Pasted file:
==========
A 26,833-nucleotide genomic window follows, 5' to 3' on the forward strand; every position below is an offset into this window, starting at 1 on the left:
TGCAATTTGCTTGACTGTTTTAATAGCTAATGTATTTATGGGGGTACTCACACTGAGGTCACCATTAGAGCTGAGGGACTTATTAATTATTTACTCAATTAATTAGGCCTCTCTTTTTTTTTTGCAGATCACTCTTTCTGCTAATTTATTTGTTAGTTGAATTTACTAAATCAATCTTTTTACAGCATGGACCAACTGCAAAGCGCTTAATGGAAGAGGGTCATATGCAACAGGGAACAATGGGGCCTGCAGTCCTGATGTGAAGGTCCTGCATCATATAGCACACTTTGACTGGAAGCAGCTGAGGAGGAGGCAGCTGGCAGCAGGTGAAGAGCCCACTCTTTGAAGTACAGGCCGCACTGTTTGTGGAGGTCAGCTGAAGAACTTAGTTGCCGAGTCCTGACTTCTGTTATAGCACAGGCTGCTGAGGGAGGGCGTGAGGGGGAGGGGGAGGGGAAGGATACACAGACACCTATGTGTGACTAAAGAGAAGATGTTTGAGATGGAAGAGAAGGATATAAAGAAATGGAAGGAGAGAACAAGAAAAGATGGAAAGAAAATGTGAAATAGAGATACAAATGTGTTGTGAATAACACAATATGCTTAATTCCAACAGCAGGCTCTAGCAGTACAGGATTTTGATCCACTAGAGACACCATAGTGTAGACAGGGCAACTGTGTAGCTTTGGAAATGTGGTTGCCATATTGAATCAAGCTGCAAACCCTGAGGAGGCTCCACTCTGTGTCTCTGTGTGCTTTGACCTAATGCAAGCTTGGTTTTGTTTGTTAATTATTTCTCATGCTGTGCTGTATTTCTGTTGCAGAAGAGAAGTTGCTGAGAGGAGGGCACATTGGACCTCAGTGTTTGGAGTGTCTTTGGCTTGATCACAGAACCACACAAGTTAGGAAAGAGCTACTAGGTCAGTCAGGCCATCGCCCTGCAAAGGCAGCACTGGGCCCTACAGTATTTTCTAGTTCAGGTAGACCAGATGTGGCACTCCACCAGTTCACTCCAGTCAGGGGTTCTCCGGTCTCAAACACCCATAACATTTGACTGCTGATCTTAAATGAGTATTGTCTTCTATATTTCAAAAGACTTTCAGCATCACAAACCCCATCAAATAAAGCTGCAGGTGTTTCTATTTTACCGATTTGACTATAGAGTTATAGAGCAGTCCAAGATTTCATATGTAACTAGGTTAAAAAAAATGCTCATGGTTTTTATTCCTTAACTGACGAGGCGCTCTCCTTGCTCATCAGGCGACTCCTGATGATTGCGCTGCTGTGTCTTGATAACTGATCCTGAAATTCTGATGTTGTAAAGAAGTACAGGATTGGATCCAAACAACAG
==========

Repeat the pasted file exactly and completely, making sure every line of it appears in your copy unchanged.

A 26,833-nucleotide genomic window follows, 5' to 3' on the forward strand; every position below is an offset into this window, starting at 1 on the left:
TGCAATTTGCTTGACTGTTTTAATAGCTAATGTATTTATGGGGGTACTCACACTGAGGTCACCATTAGAGCTGAGGGACTTATTAATTATTTACTCAATTAATTAGGCCTCTCTTTTTTTTTTGCAGATCACTCTTTCTGCTAATTTATTTGTTAGTTGAATTTACTAAATCAATCTTTTTACAGCATGGACCAACTGCAAAGCGCTTAATGGAAGAGGGTCATATGCAACAGGGAACAATGGGGCCTGCAGTCCTGATGTGAAGGTCCTGCATCATATAGCACACTTTGACTGGAAGCAGCTGAGGAGGAGGCAGCTGGCAGCAGGTGAAGAGCCCACTCTTTGAAGTACAGGCCGCACTGTTTGTGGAGGTCAGCTGAAGAACTTAGTTGCCGAGTCCTGACTTCTGTTATAGCACAGGCTGCTGAGGGAGGGCGTGAGGGGGAGGGGGAGGGGAAGGATACACAGACACCTATGTGTGACTAAAGAGAAGATGTTTGAGATGGAAGAGAAGGATATAAAGAAATGGAAGGAGAGAACAAGAAAAGATGGAAAGAAAATGTGAAATAGAGATACAAATGTGTTGTGAATAACACAATATGCTTAATTCCAACAGCAGGCTCTAGCAGTACAGGATTTTGATCCACTAGAGACACCATAGTGTAGACAGGGCAACTGTGTAGCTTTGGAAATGTGGTTGCCATATTGAATCAAGCTGCAAACCCTGAGGAGGCTCCACTCTGTGTCTCTGTGTGCTTTGACCTAATGCAAGCTTGGTTTTGTTTGTTAATTATTTCTCATGCTGTGCTGTATTTCTGTTGCAGAAGAGAAGTTGCTGAGAGGAGGGCACATTGGACCTCAGTGTTTGGAGTGTCTTTGGCTTGATCACAGAACCACACAAGTTAGGAAAGAGCTACTAGGTCAGTCAGGCCATCGCCCTGCAAAGGCAGCACTGGGCCCTACAGTATTTTCTAGTTCAGGTAGACCAGATGTGGCACTCCACCAGTTCACTCCAGTCAGGGGTTCTCCGGTCTCAAACACCCATAACATTTGACTGCTGATCTTAAATGAGTATTGTCTTCTATATTTCAAAAGACTTTCAGCATCACAAACCCCATCAAATAAAGCTGCAGGTGTTTCTATTTTACCGATTTGACTATAGAGTTATAGAGCAGTCCAAGATTTCATATGTAACTAGGTTAAAAAAAATGCTCATGGTTTTTATTCCTTAACTGACGAGGCGCTCTCCTTGCTCATCAGGCGACTCCTGATGATTGCGCTGCTGTGTCTTGATAACTGATCCTGAAATTCTGATGTTGTAAAGAAGTACAGGATTGGATCCAAACAACAG